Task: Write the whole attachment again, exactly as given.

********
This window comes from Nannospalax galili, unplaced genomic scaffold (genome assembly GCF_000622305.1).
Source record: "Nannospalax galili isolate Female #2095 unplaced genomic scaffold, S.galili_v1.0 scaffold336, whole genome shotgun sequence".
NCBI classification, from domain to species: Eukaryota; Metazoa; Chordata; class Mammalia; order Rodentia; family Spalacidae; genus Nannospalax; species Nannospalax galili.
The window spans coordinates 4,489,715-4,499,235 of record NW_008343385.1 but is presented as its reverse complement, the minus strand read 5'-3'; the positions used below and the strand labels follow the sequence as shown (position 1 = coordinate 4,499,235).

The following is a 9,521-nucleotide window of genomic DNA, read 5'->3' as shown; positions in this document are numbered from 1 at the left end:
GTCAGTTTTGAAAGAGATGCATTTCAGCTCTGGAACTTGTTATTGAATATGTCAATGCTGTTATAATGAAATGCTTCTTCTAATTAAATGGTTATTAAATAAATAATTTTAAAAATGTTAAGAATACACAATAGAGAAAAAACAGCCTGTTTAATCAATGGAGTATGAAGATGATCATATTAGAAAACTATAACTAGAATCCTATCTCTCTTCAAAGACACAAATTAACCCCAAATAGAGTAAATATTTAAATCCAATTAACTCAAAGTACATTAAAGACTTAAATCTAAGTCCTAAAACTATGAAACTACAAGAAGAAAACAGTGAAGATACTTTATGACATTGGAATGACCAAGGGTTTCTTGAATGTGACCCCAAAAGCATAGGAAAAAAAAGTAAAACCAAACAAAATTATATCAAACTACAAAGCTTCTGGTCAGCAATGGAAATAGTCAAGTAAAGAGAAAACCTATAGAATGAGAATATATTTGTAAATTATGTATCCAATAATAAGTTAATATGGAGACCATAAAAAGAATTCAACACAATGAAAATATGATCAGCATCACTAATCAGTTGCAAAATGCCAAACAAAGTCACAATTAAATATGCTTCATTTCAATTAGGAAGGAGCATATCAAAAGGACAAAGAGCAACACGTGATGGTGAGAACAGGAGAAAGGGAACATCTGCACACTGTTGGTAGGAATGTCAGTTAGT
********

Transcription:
This window comes from Nannospalax galili, unplaced genomic scaffold (genome assembly GCF_000622305.1).
Source record: "Nannospalax galili isolate Female #2095 unplaced genomic scaffold, S.galili_v1.0 scaffold336, whole genome shotgun sequence".
NCBI classification, from domain to species: Eukaryota; Metazoa; Chordata; class Mammalia; order Rodentia; family Spalacidae; genus Nannospalax; species Nannospalax galili.
The window spans coordinates 4,489,715-4,499,235 of record NW_008343385.1 but is presented as its reverse complement, the minus strand read 5'-3'; the positions used below and the strand labels follow the sequence as shown (position 1 = coordinate 4,499,235).

The following is a 9,521-nucleotide window of genomic DNA, read 5'->3' as shown; positions in this document are numbered from 1 at the left end:
GTCAGTTTTGAAAGAGATGCATTTCAGCTCTGGAACTTGTTATTGAATATGTCAATGCTGTTATAATGAAATGCTTCTTCTAATTAAATGGTTATTAAATAAATAATTTTAAAAATGTTAAGAATACACAATAGAGAAAAAACAGCCTGTTTAATCAATGGAGTATGAAGATGATCATATTAGAAAACTATAACTAGAATCCTATCTCTCTTCAAAGACACAAATTAACCCCAAATAGAGTAAATATTTAAATCCAATTAACTCAAAGTACATTAAAGACTTAAATCTAAGTCCTAAAACTATGAAACTACAAGAAGAAAACAGTGAAGATACTTTATGACATTGGAATGACCAAGGGTTTCTTGAATGTGACCCCAAAAGCATAGGAAAAAAAAGTAAAACCAAACAAAATTATATCAAACTACAAAGCTTCTGGTCAGCAATGGAAATAGTCAAGTAAAGAGAAAACCTATAGAATGAGAATATATTTGTAAATTATGTATCCAATAATAAGTTAATATGGAGACCATAAAAAGAATTCAACACAATGAAAATATGATCAGCATCACTAATCAGTTGCAAAATGCCAAACAAAGTCACAATTAAATATGCTTCATTTCAATTAGGAAGGAGCATATCAAAAGGACAAAGAGCAACACGTGATGGTGAGAACAGGAGAAAGGGAACATCTGCACACTGTTGGTAGGAATGTCAGTTAGT